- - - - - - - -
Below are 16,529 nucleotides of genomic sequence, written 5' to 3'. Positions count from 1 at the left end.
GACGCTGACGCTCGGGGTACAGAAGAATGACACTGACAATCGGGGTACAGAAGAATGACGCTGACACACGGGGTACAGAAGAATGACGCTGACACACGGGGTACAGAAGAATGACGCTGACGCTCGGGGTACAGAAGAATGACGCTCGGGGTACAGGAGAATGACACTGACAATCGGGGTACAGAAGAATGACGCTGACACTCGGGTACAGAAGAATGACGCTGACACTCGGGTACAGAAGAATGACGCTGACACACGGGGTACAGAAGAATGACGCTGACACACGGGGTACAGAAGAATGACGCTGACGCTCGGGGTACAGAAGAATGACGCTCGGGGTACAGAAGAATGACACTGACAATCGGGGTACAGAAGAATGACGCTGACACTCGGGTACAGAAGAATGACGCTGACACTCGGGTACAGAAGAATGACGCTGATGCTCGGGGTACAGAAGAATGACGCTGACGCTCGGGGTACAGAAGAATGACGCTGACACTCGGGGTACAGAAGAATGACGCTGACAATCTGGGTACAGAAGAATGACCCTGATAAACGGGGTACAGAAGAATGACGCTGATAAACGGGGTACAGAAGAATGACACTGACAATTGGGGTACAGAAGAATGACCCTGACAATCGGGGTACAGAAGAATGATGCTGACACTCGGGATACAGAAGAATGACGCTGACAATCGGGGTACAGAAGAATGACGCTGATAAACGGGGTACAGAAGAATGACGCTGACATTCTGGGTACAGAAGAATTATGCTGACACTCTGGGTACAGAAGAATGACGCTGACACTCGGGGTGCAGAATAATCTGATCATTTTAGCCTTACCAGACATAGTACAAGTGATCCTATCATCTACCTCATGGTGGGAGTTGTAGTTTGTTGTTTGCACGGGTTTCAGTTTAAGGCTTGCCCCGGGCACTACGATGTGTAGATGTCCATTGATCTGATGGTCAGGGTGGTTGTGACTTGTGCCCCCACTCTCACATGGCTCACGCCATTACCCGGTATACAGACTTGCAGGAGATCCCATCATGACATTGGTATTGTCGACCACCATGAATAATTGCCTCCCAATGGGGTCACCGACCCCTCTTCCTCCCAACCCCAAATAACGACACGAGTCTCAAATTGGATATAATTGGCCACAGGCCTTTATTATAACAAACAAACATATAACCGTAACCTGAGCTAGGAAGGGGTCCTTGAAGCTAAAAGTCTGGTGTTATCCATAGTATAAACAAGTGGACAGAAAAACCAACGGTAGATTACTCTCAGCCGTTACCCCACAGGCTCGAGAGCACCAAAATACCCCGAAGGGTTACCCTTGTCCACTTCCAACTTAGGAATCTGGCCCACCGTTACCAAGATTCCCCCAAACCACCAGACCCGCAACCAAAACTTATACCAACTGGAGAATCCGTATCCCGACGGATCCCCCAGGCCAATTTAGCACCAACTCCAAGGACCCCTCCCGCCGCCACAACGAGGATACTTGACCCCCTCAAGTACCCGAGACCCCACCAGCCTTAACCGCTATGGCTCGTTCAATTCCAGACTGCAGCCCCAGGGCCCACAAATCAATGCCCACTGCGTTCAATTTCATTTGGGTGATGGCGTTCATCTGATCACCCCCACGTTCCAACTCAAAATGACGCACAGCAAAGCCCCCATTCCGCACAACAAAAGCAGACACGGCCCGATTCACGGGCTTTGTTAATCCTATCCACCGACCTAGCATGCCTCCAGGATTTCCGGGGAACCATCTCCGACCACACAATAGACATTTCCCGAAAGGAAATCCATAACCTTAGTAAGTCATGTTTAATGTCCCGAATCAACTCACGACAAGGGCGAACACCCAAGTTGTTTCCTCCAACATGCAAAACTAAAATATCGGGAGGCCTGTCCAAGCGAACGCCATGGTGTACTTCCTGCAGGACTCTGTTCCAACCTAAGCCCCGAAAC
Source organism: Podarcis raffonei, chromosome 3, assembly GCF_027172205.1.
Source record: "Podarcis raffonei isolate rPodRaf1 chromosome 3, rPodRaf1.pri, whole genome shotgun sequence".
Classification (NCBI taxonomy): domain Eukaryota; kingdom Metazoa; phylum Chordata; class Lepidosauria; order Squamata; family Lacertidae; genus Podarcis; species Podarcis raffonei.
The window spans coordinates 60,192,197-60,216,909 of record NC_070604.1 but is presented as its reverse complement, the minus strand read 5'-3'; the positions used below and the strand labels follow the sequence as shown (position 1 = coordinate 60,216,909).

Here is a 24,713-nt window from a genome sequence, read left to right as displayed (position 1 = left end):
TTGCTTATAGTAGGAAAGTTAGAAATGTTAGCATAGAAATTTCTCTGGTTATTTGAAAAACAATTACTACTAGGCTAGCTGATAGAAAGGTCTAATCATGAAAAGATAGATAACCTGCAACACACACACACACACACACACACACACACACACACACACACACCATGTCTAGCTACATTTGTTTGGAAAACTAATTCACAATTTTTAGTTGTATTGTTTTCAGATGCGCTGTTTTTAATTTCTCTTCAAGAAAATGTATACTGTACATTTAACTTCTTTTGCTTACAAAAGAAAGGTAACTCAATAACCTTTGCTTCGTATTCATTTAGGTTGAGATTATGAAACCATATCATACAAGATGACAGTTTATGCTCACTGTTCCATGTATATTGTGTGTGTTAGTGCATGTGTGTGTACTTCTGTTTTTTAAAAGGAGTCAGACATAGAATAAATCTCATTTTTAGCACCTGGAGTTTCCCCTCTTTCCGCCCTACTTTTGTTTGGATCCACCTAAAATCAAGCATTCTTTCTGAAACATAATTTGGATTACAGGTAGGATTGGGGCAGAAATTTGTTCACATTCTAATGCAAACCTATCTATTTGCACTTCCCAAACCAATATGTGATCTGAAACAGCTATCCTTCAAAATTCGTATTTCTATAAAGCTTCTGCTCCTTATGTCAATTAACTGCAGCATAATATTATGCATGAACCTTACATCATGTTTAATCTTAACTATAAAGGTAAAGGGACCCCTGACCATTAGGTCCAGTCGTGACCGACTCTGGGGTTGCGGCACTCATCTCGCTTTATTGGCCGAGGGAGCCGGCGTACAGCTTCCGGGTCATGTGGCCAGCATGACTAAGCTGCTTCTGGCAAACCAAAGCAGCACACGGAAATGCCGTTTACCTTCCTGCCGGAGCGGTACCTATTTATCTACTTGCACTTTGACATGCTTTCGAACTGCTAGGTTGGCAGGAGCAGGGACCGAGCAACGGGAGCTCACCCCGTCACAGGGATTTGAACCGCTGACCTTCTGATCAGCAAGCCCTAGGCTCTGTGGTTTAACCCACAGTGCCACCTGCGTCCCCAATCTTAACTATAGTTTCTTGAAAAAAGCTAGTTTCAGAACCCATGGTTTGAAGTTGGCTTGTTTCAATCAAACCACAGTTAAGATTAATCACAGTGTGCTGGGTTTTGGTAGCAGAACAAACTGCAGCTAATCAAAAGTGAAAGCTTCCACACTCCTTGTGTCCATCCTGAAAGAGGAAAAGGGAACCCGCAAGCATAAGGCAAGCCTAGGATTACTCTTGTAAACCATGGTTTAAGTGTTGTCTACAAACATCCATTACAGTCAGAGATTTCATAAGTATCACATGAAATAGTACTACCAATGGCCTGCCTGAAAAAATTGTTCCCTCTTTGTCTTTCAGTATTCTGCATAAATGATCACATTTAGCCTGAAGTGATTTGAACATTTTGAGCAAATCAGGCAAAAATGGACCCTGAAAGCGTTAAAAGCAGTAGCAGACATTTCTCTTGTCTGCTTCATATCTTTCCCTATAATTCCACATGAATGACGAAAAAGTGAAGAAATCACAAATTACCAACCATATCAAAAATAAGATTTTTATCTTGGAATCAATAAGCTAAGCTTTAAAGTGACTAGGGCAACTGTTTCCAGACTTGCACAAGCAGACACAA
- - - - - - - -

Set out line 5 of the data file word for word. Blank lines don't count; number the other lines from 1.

Classification (NCBI taxonomy): domain Eukaryota; kingdom Metazoa; phylum Chordata; class Lepidosauria; order Squamata; family Lacertidae; genus Podarcis; species Podarcis raffonei.